When did you first conquer the curve? How long into your quilting journey was it?
I decided to make a modern flowering snowball quilt as an entry to a challenge back in 2014. The inspiration for my quilt, Picnic Petals, was the fabric challenge collection, entitled Petal Pinwheels. Going into the challenge, I looked at a lot of photos of pinwheels, flowers and sketched elements of these objects to study how I could convey organic shapes and movement in a block quilt. As a relatively new quilter at the time, this was the first time I worked with curved elements. This challenge encouraged me to work with fabric patterns and techniques I might not normally work with. Out of 750 entries, I was one of the three winners!
What are the staples/must have tools in your sewing studio?
First and foremost, a space that I’m comfortable in. I love having natural light, so whenever possible I keep lights off… I also love having a design wall that I can put up random swatches, blocks or quilts that I’m working on. It’s amazing how different things can look from hour to hour or day to day. Sometimes if I’m stuck on something, I’ll walk by it days later and figure out the next step.
What gets your creative juices flowing?
I’m usually either listening to a podcast or have a video streaming through my computer, ALWAYS coffee, and sometimes salty veggie chips, cashews or chocolate chips!
Why do you think people find curves so terrifying? Are there any misconceptions about sewing them that you can clear up?
I think people are scared of curves because it looks difficult. The truth is, it’s super easy. I teach this technique all the time and there is always at least one skeptic in the room who thinks they can’t do it. I’ve never had a student NOT be able to sew a beautiful curve by the end of class. All you need is experience sewing a ¼” seam, pins and patience! Seriously!
When did you start quilting? What brought you into the quilting world?
Wanting to make a quilt, I bought a sewing machine for $100 and my first quilt pattern book in 2006. There was only one problem—I didn’t know how to use a sewing machine. Busy with work, that book sat on my shelf for seven years until I needed a distraction from a stressful situation in my life. My first few quilts I made for others—to celebrate the births of babies, weddings and friends moving into exciting new phases of their lives. I became addicted to quilt making and then realized that with my graphic design and technical skills I could design my own quilts. After sharing my work with others online and in quilt guilds, I was asked to share my patterns. In 2015, I started Whole Circle Studio, LLC. Whole Circle Studio specializes in the design of custom modern quilts, patterns and other licensed products.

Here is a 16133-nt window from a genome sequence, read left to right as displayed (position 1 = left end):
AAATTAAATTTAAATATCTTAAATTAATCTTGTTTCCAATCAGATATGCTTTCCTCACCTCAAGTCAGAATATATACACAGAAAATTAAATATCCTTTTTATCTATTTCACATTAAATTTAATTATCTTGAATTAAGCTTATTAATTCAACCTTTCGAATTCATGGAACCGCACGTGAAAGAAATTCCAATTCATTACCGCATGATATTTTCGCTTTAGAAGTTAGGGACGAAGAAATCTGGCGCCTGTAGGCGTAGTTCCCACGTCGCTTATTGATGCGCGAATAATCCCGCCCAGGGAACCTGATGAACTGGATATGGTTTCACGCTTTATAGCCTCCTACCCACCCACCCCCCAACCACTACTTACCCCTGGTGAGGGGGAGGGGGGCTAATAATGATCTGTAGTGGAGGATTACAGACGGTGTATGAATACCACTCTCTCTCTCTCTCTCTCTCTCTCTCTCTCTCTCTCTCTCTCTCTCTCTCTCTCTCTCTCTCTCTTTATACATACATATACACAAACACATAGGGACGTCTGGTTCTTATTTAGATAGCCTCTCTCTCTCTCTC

Where do you find your inspiration for new products?
Inspiration for my work comes from my everyday life… I believe design and content have a symbiotic relationship. Both need to support one another and require a strong concept to fuel them. My quilt designs start with a concept and the content (research, backstory, color, fabric selection and technique) which help shape the design. Never without my camera and sketchbook, I’m always taking photos and sketching from everyday inspirations… My mission is to enhance people’s lives through beautiful, meaningful design as well as to empower and inspire others to enjoy the process of making.
What’s your favorite tip to share with new quilters?
Don’t be afraid to experiment! Rarely is there ever just one way (and often there is never the “perfect” way to do something in quilting. If a specific way of doing something doesn’t come naturally to you or isn’t fun, see if there is a different way to do it. Quilting should be fun!
Out on the playground, games have to be quick, easy, and lots of fun. Truth be told, my rules for quilts are just the same! Luckily, Four Square fits the bill on all counts—at recess AND in the sewing room! Click HERE to see how fun it is to whip up this quick and easy quilt!